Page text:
Blue Origin, National Team Lead Moon Lander Design & Deliver Mockup To NASA

Blue Origin's BE0-4 Oxygen Rich Liquefied Natural Gas (LNG) Staged-Combustion rocket engine is capable of producing 550,000 Pounds/feet (2,400 KN) of thrust. In comparison, SpaceX's Raptor (which is a methane-fueled full-flow staged-combustion rocket engine) can produce 440,000 pounds/feet (2,000 KN) of thrust. The BE-4 will power Blue Origin's New Glenn and United Launch Alliance's Vulcan heavy-lift launch vehicles. Image: Blue Origin

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Earlier this year, NASA selected a trio of contractors to provide the agency with designs for the Human Landing System (HLS) landing vehicle as part of the agency's Artemis program that intends to land humans on the surface of the moon in 2024. The program saw Hawthorne, California-based launch services provider and equipment manufacturer SpaceX receive $135 million, a consortium of suppliers under Dynetics receive $253 million and a 'National Team' led by Blue Origin receive the lion's share of the $967 million pie in the form of a $579 million grant.

To that end, Blue Origin announced today that it and the National Team has delivered an engineering mockup of the Integrated Landing Vehicle (ILV) for the HLS program. The National Team consists of Blue Origin, Lockheed Martin, Northrop Grumman and Draper Laboratory.

Blue Origin Delivers Engineering Mockup For NASA's Human Landing System Complete With Ascent and Descent Elements

The mockup has been delivered to NASA's Johnson Space Center in Texas, and it is currently in the Space Mockup Facility present inside Building 9. NASA's evaluation for the award for this product consisted of seven technical subfactors, out of which the first subfactor (Factor 1) judged six requirements. Within Factor 1, Dynetics led the trio and Blue Origin followed - with the latter's proposal featuring two strengths according to NASA. Ratings received in the evaluation by a company are independent of its peers, and therefore the performance of one company cannot be compared with that of another.

Blue Origin reveals that the engineering mockup now with NASA stands 40 feet tall and consists of both the Ascent and Descent Elements. During the design evaluation phase that led to the contract award, NASA determined that the National Team's Integrated Lander Vehicle met agency requirements for payload deliveries to the lunar surface and orbit, vehicle egress situations and docking with the lunar gateway orbiting space station. The vehicle also exceeded NASA requirements for habitability and landing accuracy and orientation.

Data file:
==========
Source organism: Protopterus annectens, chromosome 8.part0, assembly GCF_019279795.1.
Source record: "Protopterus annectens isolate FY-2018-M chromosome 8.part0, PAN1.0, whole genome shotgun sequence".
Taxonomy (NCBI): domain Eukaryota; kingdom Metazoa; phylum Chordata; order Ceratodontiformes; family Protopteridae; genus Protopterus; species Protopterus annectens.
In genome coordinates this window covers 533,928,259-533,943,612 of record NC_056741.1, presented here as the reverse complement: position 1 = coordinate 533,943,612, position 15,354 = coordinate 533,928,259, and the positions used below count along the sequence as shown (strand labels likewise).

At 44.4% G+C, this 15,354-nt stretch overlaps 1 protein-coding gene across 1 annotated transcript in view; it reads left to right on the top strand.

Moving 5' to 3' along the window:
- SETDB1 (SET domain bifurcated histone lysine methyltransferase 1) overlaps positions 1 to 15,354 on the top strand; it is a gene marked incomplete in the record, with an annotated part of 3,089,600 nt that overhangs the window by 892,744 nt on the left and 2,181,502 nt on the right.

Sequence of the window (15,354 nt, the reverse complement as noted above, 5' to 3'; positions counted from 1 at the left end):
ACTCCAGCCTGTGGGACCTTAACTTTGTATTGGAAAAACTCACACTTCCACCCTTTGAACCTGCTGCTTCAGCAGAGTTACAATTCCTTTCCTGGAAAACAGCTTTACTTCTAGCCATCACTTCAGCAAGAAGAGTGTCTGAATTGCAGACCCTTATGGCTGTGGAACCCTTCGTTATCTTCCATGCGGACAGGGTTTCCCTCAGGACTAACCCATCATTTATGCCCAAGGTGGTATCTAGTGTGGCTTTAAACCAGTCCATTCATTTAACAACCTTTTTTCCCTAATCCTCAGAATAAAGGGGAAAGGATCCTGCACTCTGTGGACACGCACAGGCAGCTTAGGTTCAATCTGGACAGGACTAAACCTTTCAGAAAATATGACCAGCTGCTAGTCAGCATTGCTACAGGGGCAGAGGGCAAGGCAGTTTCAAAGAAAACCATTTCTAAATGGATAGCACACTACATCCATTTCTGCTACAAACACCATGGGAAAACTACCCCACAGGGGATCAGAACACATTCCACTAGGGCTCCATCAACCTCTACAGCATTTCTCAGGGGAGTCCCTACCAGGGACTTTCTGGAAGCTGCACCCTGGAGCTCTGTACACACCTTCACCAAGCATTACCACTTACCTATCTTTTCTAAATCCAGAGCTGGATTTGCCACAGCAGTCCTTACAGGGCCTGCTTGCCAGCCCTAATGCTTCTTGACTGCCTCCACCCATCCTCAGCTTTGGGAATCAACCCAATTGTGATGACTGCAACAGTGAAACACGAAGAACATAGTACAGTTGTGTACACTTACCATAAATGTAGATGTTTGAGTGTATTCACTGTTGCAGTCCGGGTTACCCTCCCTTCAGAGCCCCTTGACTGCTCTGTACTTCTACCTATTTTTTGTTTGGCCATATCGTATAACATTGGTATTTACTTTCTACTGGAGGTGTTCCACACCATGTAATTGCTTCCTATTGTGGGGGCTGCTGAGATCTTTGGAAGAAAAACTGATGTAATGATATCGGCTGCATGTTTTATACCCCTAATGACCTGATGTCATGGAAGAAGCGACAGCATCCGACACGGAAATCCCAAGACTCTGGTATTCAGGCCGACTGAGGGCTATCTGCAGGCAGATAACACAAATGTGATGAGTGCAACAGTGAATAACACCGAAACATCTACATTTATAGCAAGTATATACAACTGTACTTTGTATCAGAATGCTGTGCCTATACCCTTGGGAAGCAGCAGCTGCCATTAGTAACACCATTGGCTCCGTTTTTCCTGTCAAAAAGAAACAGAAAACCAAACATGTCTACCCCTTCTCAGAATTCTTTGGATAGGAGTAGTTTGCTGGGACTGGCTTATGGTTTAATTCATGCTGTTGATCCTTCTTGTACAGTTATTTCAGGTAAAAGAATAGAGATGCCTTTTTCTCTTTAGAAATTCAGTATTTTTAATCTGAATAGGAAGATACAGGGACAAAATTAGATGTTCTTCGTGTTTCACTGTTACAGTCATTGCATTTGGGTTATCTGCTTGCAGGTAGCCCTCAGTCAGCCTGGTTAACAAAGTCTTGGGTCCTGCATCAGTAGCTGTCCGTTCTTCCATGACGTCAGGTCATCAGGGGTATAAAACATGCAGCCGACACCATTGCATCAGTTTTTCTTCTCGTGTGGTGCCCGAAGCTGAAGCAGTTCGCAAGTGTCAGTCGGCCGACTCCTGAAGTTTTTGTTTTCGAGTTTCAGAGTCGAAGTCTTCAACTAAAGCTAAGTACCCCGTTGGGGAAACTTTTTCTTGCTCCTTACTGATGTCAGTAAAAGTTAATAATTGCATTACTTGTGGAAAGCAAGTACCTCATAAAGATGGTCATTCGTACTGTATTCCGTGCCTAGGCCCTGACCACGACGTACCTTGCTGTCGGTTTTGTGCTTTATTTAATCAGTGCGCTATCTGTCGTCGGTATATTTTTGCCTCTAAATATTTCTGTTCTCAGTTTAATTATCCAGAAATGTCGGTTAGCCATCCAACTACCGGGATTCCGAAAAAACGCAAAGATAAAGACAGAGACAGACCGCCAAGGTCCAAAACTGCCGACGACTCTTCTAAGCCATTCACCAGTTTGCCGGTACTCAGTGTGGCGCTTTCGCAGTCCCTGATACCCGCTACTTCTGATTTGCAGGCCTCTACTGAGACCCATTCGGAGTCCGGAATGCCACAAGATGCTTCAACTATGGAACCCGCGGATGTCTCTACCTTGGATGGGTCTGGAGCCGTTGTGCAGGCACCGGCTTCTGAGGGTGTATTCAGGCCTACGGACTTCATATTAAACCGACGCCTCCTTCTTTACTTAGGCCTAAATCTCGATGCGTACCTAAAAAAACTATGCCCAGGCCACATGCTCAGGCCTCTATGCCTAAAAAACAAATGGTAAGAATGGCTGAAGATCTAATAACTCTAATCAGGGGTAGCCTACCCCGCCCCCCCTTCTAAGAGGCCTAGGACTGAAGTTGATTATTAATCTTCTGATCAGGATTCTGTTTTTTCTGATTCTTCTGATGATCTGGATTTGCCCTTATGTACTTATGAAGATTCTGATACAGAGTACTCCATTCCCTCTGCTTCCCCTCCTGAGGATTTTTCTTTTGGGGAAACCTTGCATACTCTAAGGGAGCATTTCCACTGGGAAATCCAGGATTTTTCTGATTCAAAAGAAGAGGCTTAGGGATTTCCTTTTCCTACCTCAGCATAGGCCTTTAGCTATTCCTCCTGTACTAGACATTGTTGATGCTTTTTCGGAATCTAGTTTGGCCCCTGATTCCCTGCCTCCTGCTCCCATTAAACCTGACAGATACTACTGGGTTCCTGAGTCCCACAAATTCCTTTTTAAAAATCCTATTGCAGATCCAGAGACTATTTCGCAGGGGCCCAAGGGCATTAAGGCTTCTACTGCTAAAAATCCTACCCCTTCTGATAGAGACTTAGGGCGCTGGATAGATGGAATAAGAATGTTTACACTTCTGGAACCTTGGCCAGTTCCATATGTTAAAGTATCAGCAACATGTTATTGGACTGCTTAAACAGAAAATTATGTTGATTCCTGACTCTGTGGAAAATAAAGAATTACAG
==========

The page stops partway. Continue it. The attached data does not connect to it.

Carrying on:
The engineering mockup will be tested for crew interaction and these results will be used to refine its design, revealed Brent Sherwood, vice president of Advanced Development Programs, Blue Origin. The vehicle's Descent Element includes input from Lockheed Martin's Orion spacecraft that will form the backbone of NASA's deep space exploration program. Lockheed has contributed to the Descent Element's life support hardware, crew interfaces and avionics amongst other areas.

The National Team's Integrated Landing Vehicle's engineering mockup for crew interaction testing at NASA's Johnson Space Center in August 2020. Image: Blue Origin

The Ascent Element is one of the trickier parts of the entire program and it ensures that cargo - and potentially astronauts - can safely depart the lunar surface, and it is based on Blue Origin's existing designs. These designs include those for the company's Blue Moon lunar cargo lander unveiled in 2019 and the BE-7 dual-expander cycle Liquid Oxygen/Hydrogen rocket engine that is designed specifically for lunar descent.

During NASA evaluation, all three companies' power and propulsion (PP&E) were adjectively rated as a significant weakness. Blue Origin's system was categorized as not being technologically ready - and SpaceX and Dynetics received a similar rating for slightly different purposes.

To mitigate NASA concerns for the Landing Element, Blue Origin has promised the space agency that it will conduct an early flight demonstration to demonstrate technological readiness. Through this demonstration, the company will demonstrate the ILV's propulsion, descent and landing sensors and its avionics and thermal controls. Due to this commitment, Blue Origin's proposal received a Significant Strength adjectival rating; a rating that it also received for its launch and mission training operations.

The Integrated Landing Vehicle is also the most expensive of the three NASA proposals, and as part of the selection process, Blue Origin agreed to reduce its total price by $300 million. The engineering mockup will remain at the JSC until early 2021, and in this time the National Team will improve its accuracy to the final product.

Related: SpaceX Starship Landing Vehicle Leads & Lags In NASA Lander Proposal Evaluation.

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